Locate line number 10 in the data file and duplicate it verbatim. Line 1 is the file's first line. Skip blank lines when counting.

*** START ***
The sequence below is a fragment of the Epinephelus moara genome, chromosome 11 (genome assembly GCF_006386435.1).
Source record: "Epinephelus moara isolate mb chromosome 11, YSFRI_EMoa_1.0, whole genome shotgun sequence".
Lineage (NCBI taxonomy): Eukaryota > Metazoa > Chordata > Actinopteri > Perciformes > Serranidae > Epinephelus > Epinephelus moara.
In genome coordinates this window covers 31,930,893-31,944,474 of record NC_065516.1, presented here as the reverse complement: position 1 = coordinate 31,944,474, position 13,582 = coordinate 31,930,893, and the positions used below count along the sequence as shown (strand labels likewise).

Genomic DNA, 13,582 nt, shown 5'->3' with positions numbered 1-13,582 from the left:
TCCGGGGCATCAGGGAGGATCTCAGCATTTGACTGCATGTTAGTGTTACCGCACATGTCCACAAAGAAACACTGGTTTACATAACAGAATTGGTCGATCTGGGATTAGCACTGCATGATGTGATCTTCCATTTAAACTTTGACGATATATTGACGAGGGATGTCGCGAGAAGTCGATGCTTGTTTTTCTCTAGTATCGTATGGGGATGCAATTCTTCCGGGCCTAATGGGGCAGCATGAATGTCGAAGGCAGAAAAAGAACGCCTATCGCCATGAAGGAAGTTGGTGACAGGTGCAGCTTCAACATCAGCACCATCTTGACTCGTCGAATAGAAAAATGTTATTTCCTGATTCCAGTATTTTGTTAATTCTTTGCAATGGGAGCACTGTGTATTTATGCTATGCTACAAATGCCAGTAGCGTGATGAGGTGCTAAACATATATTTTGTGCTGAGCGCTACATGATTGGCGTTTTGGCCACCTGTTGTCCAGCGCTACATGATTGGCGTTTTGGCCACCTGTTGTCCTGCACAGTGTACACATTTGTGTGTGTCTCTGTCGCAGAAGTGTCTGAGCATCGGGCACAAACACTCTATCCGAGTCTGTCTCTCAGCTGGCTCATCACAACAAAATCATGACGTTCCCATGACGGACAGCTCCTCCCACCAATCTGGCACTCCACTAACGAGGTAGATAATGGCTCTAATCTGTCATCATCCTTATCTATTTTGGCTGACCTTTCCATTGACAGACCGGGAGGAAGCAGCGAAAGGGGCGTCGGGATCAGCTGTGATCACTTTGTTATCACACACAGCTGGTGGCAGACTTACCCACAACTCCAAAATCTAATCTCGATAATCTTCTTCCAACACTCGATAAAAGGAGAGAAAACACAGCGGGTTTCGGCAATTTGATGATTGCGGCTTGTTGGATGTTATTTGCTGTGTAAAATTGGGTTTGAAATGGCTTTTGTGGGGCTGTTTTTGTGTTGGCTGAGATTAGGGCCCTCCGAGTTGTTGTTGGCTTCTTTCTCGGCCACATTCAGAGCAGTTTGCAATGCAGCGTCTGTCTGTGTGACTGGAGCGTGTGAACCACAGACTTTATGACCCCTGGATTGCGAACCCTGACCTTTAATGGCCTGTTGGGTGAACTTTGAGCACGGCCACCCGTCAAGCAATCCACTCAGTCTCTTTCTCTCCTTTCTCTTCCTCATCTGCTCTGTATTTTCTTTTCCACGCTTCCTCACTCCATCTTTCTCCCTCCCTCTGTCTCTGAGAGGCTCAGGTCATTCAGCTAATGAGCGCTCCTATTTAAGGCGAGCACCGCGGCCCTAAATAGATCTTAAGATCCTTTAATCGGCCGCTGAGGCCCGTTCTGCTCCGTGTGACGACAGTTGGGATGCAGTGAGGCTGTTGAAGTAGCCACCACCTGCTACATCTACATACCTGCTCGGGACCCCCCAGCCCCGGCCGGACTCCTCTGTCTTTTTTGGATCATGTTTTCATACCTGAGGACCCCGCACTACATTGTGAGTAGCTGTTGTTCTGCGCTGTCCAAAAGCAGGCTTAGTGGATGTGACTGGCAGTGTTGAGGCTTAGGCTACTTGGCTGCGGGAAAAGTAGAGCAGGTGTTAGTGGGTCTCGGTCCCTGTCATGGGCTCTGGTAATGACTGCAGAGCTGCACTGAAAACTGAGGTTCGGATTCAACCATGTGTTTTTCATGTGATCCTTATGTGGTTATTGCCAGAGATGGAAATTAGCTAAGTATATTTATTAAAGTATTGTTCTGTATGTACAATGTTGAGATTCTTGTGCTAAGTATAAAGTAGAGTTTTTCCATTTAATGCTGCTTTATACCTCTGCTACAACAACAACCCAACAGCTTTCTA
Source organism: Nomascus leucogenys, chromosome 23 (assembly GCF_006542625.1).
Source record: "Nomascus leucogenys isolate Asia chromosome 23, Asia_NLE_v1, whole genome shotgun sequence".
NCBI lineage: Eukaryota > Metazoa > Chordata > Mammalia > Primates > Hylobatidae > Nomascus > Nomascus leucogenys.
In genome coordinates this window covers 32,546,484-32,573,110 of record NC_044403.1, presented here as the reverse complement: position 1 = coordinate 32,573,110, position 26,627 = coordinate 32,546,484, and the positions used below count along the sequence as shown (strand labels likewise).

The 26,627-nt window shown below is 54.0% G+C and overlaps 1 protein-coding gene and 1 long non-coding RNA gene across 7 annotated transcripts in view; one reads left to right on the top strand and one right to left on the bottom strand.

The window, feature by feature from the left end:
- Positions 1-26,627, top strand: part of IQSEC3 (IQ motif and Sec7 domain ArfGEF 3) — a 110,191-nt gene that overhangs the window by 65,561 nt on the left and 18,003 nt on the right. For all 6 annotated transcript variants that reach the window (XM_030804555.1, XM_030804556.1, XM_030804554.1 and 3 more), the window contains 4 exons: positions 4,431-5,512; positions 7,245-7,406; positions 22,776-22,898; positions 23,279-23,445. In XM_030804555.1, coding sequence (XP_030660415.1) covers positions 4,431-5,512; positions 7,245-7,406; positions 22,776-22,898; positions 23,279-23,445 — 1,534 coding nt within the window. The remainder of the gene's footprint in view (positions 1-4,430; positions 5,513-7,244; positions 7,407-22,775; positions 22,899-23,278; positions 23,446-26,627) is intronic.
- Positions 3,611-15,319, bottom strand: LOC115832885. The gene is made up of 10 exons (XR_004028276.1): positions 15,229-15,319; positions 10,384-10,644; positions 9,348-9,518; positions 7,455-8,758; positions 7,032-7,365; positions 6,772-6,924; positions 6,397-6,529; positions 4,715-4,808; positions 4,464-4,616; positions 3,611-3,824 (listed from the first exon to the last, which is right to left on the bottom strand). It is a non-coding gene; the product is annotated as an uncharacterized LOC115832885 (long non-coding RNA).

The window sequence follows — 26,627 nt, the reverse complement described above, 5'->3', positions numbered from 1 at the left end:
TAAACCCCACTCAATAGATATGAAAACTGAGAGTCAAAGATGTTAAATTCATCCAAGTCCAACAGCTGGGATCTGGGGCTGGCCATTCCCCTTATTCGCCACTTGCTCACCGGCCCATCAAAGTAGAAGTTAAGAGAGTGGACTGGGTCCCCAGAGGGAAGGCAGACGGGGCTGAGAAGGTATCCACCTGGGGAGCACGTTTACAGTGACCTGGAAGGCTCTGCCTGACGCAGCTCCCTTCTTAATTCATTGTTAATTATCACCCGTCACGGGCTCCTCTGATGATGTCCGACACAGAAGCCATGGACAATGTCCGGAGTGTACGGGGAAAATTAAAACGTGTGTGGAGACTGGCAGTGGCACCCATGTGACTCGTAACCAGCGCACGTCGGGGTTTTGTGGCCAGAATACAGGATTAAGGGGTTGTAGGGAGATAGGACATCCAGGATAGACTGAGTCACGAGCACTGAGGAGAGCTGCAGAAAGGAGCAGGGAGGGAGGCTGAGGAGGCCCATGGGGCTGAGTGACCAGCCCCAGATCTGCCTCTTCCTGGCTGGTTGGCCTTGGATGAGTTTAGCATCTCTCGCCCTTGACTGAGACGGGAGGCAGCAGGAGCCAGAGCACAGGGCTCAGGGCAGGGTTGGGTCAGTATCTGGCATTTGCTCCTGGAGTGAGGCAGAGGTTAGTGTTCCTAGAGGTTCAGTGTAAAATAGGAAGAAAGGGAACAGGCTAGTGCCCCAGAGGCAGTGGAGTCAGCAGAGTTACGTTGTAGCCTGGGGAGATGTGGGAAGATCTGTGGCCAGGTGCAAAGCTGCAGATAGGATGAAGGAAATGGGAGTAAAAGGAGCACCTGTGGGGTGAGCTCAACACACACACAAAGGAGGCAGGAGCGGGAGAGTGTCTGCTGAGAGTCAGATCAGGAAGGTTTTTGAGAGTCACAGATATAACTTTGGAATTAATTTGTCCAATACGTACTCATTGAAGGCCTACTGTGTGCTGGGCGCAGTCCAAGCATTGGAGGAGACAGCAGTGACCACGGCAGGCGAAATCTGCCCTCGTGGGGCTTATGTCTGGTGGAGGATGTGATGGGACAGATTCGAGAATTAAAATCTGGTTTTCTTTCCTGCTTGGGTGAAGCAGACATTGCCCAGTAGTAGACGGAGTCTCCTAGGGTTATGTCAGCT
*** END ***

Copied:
In genome coordinates this window covers 32,546,484-32,573,110 of record NC_044403.1, presented here as the reverse complement: position 1 = coordinate 32,573,110, position 26,627 = coordinate 32,546,484, and the positions used below count along the sequence as shown (strand labels likewise).